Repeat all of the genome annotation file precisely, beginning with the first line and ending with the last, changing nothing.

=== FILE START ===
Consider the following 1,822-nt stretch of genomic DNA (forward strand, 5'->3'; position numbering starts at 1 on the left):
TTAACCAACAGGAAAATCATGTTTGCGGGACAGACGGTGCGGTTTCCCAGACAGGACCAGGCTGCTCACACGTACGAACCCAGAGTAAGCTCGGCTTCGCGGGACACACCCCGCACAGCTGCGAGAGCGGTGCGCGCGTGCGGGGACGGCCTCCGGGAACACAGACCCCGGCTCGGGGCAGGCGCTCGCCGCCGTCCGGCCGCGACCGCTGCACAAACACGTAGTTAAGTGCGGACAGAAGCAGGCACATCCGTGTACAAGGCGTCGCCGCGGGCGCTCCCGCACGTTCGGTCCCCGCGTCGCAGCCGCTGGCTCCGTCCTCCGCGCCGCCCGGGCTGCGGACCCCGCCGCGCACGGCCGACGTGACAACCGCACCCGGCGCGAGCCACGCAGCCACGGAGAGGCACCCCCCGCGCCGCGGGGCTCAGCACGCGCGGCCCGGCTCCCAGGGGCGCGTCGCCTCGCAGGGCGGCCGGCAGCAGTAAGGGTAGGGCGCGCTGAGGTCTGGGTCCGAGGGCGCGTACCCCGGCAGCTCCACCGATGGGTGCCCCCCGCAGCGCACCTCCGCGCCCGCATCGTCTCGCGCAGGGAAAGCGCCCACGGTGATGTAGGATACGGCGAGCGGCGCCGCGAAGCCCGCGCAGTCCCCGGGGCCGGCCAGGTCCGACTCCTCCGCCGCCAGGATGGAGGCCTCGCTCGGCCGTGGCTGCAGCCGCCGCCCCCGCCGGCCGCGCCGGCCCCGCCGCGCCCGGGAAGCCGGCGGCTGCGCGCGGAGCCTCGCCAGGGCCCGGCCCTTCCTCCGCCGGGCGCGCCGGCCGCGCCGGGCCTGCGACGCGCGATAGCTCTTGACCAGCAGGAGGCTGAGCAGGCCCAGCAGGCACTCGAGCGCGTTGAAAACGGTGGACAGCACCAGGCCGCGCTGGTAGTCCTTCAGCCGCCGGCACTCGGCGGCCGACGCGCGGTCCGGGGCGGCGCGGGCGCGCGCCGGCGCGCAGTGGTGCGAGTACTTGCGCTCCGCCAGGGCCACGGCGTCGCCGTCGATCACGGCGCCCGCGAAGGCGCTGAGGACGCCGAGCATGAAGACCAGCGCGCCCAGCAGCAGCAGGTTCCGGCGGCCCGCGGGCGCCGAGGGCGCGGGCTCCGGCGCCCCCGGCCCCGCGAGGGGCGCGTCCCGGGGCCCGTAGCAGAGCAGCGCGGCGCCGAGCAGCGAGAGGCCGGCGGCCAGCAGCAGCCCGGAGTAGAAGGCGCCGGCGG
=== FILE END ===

Consider the following 1,822-nt stretch of genomic DNA (forward strand, 5'->3'; position numbering starts at 1 on the left):
TTAACCAACAGGAAAATCATGTTTGCGGGACAGACGGTGCGGTTTCCCAGACAGGACCAGGCTGCTCACACGTACGAACCCAGAGTAAGCTCGGCTTCGCGGGACACACCCCGCACAGCTGCGAGAGCGGTGCGCGCGTGCGGGGACGGCCTCCGGGAACACAGACCCCGGCTCGGGGCAGGCGCTCGCCGCCGTCCGGCCGCGACCGCTGCACAAACACGTAGTTAAGTGCGGACAGAAGCAGGCACATCCGTGTACAAGGCGTCGCCGCGGGCGCTCCCGCACGTTCGGTCCCCGCGTCGCAGCCGCTGGCTCCGTCCTCCGCGCCGCCCGGGCTGCGGACCCCGCCGCGCACGGCCGACGTGACAACCGCACCCGGCGCGAGCCACGCAGCCACGGAGAGGCACCCCCCGCGCCGCGGGGCTCAGCACGCGCGGCCCGGCTCCCAGGGGCGCGTCGCCTCGCAGGGCGGCCGGCAGCAGTAAGGGTAGGGCGCGCTGAGGTCTGGGTCCGAGGGCGCGTACCCCGGCAGCTCCACCGATGGGTGCCCCCCGCAGCGCACCTCCGCGCCCGCATCGTCTCGCGCAGGGAAAGCGCCCACGGTGATGTAGGATACGGCGAGCGGCGCCGCGAAGCCCGCGCAGTCCCCGGGGCCGGCCAGGTCCGACTCCTCCGCCGCCAGGATGGAGGCCTCGCTCGGCCGTGGCTGCAGCCGCCGCCCCCGCCGGCCGCGCCGGCCCCGCCGCGCCCGGGAAGCCGGCGGCTGCGCGCGGAGCCTCGCCAGGGCCCGGCCCTTCCTCCGCCGGGCGCGCCGGCCGCGCCGGGCCTGCGACGCGCGATAGCTCTTGACCAGCAGGAGGCTGAGCAGGCCCAGCAGGCACTCGAGCGCGTTGAAAACGGTGGACAGCACCAGGCCGCGCTGGTAGTCCTTCAGCCGCCGGCACTCGGCGGCCGACGCGCGGTCCGGGGCGGCGCGGGCGCGCGCCGGCGCGCAGTGGTGCGAGTACTTGCGCTCCGCCAGGGCCACGGCGTCGCCGTCGATCACGGCGCCCGCGAAGGCGCTGAGGACGCCGAGCATGAAGACCAGCGCGCCCAGCAGCAGCAGGTTCCGGCGGCCCGCGGGCGCCGAGGGCGCGGGCTCCGGCGCCCCCGGCCCCGCGAGGGGCGCGTCCCGGGGCCCGTAGCAGAGCAGCGCGGCGCCGAGCAGCGAGAGGCCGGCGGCCAGCAGCAGCCCGGAGTAGAAGGCGCCGGCGG